Between 1989 and 1992, Sunoco sponsored NASCAR team owner Billy Hagan's No. 94 Cup team. Sterling Marlin drove the #94 Sunoco Ultra94 Oldsmobile during the 1989-90 seasons and Terry Labonte for the 91-92 seasons.
In 2017/2018 Sunoco became the official race fuel for the Canadian Snow Cross Circuit, CSRA.
- "Sunoco LP 2017 Form 10-K Annual Report". U.S. Securities and Exchange Commission.
- Peck, Merton J. & Scherer, Frederic M. The Weapons Acquisition Process: An Economic Analysis (1962) Harvard Business School p. 620
- "America's six finest gasoline grades custom-blended to fit any car today". Shamokin News-Dispatch. July 2, 1958.
- "Sunray Dx Oil Company, and J. H. Douma, R. E. Foss, R. Paul Henry, R. W. Mcdowell, L. G. Rodgers, and C. H. Wright, Appellants, v. Helmerich & Payne, Inc., John C. Priest, Andrew J. Musacchio and James Crum, Appellees, 398 F.2d 447 (10th Cir. 1968)". United States Court of Appeals for the Tenth Circuit. July 12, 1968.
- "HOLLY CORP FORM 8-K" (PDF). Holly Corporation. April 16, 2009.
- "Sunoco Chemicals and the Sarnia Refinery". Sunocochem.com. Retrieved 2011-11-25.
- "Sun Co. to Acquire AlliedSignal's Philadelphia Phenol Facility". Hydrocarbon Online. April 2, 1998.
- DiStefano, Joseph N. (May 18, 2011). "Sunoco sells Philly plant to Honeywell". Philadelphia Media Network.
- "Sunoco buying 193 stations from Marathon Ashland unit". American City Business Journals. February 7, 2003.
- "FTC Closes Investigation of Sunoco's Proposed Acquisition of Coastal Eagle Point Oil Company". Federal Trade Commission (Press release). December 29, 2003.
- Mathis, Mike (May 10, 2004). "Sunoco and NASCAR forge winning team". American City Business Journals.
- "Superior Plus Completes US$86 Million Acquisition of Sunoco Retail Heat" (Press release). Marketwired. September 30, 2009.
- Samanta, Koustav (September 2, 2009). "Superior to buy Sunoco's fuel distribution biz". Reuters.
- Littel, Bryan (February 16, 2012). "Sunoco Demolishing Eagle Point Refinery". Patch Media.
- Maykuth, Andrew (December 2, 2011). "Sunoco abruptly shuts Marcus Hook refinery". Philadelphia Media Network.
- Key, Peter (January 20, 2012). "Venture that saved a Philadelphia refinery launched". American City Business Journals.
- "The Carlyle Group and Sunoco Agree to Form Philadelphia Refinery Joint Venture" (Press release). The Carlyle Group. July 1, 2012.
- Key, Peter (September 19, 2012). "Venture that saved a Philadelphia refinery launched". American City Business Journals.
- Powell, Barbara J.; Murtaugh, Dan (January 22, 2018). "Biggest U.S. East Coast Oil Refinery Files for Bankruptcy". Bloomberg L.P.
- Energy Transfer Partners buys oil refiner Sunoco Archived March 13, 2016, at the Wayback Machine USA Today (04/30/2012)
- "Catterton Partners Completes Sale Of Mid-Atlantic Convenience Stores To A Sunoco Affiliate" (Press release). PR Newswire. October 3, 2013.
- Maykuth, Andrew (April 29, 2014). "Sunoco parent buys Texas chain for $1.8 billion". Philadelphia Media Network.
- "Aloha Saying Goodbye to Hawaii". CSP Daily News. September 26, 2014.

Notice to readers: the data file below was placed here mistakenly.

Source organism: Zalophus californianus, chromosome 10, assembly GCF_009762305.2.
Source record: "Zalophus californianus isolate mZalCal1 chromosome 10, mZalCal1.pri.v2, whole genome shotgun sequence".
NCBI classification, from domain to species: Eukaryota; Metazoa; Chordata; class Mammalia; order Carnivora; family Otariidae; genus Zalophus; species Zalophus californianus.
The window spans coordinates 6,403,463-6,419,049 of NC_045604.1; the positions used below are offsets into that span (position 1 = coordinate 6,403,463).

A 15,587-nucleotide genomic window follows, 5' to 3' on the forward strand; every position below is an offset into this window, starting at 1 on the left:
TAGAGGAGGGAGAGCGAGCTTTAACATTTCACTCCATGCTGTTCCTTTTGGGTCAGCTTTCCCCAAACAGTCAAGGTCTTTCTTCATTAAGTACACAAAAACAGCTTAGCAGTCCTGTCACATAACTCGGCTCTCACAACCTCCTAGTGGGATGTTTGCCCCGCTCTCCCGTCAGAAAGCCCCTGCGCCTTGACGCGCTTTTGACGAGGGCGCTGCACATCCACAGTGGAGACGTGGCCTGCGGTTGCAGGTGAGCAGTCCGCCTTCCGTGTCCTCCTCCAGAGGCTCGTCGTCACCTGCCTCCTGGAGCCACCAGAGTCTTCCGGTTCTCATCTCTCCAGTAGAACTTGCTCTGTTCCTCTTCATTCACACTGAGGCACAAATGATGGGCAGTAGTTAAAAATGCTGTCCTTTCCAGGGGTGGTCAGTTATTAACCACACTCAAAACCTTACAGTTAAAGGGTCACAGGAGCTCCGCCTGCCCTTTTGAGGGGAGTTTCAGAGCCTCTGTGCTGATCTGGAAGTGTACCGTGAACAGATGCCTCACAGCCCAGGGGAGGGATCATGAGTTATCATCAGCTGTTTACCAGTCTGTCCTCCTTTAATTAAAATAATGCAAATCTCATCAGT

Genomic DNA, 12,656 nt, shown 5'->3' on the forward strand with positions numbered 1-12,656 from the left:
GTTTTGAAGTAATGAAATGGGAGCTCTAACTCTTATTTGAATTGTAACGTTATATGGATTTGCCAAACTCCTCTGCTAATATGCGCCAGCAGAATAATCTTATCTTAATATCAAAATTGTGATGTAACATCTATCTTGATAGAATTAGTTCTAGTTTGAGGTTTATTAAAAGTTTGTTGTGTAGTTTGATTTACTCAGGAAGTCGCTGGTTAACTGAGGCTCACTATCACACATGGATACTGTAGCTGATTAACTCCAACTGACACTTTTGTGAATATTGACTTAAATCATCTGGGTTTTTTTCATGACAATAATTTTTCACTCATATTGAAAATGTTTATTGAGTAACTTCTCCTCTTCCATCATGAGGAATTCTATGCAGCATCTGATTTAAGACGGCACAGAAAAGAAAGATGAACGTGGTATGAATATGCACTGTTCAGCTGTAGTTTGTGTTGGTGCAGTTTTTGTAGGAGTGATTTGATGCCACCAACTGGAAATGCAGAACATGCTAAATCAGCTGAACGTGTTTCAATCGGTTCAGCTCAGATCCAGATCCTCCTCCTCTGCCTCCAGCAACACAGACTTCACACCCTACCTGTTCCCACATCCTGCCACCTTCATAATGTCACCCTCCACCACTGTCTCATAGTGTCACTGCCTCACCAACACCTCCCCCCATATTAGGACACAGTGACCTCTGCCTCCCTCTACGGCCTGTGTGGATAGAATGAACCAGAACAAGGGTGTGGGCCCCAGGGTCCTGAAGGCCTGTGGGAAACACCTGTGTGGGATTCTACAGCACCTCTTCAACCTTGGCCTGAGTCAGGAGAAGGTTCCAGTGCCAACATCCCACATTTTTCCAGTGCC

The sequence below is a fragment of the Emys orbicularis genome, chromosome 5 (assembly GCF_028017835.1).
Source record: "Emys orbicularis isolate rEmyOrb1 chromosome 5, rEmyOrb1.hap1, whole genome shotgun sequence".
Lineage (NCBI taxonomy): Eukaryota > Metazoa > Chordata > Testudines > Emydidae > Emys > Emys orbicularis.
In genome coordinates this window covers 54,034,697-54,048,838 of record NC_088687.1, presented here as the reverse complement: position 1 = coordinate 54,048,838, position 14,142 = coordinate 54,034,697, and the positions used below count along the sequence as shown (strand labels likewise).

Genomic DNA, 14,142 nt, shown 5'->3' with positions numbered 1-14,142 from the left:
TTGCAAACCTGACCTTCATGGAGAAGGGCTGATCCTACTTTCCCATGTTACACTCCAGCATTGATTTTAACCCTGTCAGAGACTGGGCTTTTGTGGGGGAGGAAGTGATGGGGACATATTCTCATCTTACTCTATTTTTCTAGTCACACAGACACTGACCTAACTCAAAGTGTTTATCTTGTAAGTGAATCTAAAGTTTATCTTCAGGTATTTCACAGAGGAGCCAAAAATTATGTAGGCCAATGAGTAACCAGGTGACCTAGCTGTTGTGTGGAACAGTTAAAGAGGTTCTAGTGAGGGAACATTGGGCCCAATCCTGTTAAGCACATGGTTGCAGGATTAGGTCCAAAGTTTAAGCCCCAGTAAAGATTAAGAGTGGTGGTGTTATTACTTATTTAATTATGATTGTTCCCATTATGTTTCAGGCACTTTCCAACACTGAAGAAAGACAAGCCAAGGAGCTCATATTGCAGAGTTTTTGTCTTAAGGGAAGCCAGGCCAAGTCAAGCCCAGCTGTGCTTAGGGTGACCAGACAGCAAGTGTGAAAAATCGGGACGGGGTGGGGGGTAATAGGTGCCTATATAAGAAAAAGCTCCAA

- Magin, Janis L. (October 1, 2015). "Aloha Petroleum acquires Kauai Shell gas stations, Subway, convenience stores". American City Business Journals.
- Olson, Bradley; Hufford, Austen (November 21, 2016). "Sunoco Logistics to Buy Energy Transfer Partners". The Wall Street Journal. ISSN 0099-9660.(subscription required)
- "Sunoco LP Announces Bob Owens, President And Chief Executive Officer To Retire, Joe Kim Named President And COO" (Press release). PR Newswire. June 22, 2017.
- "Service Plazas - Contact Information". Pennsylvania Turnpike Commission.
- "Sunoco to Provide Fuel along Ohio Turnpike" (Press release). Business Wire. December 22, 2010.
- "Sunoco Drives Onto N.J.'s Garden State Parkway". Convenience Store News. January 11, 2011.
- "Frank S. Farley Service Plaza". South Jersey Transportation Authority.
- "How Sunoco Became King of the Turnpike". CSP Daily News. May 10, 2016.
- "Maryland I-95 Travel Plazas". Maryland Transportation Authority.
- "Pirates announce affiliation renewals with team partners". Pittsburgh Pirates. May 6, 2013.
- "Sunoco to Become Official Fuel of Indy Racing League in 2011" (Press release). Business Wire. May 27, 2010.
- "7-Eleven, Inc. Completes Acquisition of 1,030 Sunoco Stores" (Press release). PR Newswire. January 23, 2018.
- Kezar, Korri (January 25, 2018). "7-Eleven completes $3.3B purchase after agreeing to divest stores". American City Business Journals.
- Feiler, Jeremy (March 25, 2002). "Sunoco to spend big to control pollution". American City Business Journals.
- "Archived copy" (PDF). Archived (PDF) from the original on 2016-03-16. Retrieved 2016-03-06.CS1 maint: Archived copy as title (link)
- CUSHMAN JR., JOHN H. (April 5, 1991). "Senator Heinz and 6 Others Killed In Midair Crash Near Philadelphia". The New York Times.(subscription required)
- "Pipeline and Hazardous Materials Safety Administration". Pipeline and Hazardous Materials Safety Administration.
- "Pa. sues 50 companies over gasoline leaks, additive MTBE pollution". The Patriot-News. Associated Press. June 20, 2014.
- "Mariner East: A pipeline project plagued by mishaps and delays". StateImpact Pennsylvania. Retrieved 2018-04-22.
- "Sunoco proposes changes to Mariner East 2 construction in Chester County; DEP sets public hearing". StateImpact Pennsylvania. Retrieved 2018-04-22.
- Exum, David (June 13, 2008). "NASCAR Numerology: What's in a Car Number?". Boston Herald.
- "Sunoco to become official sponsor of NHRA". Motor Sport. May 5, 2014.
- "EA Brings NASCAR to Real Racing 3 on NVIDIA SHIELD". Shield Portable. March 10, 2016.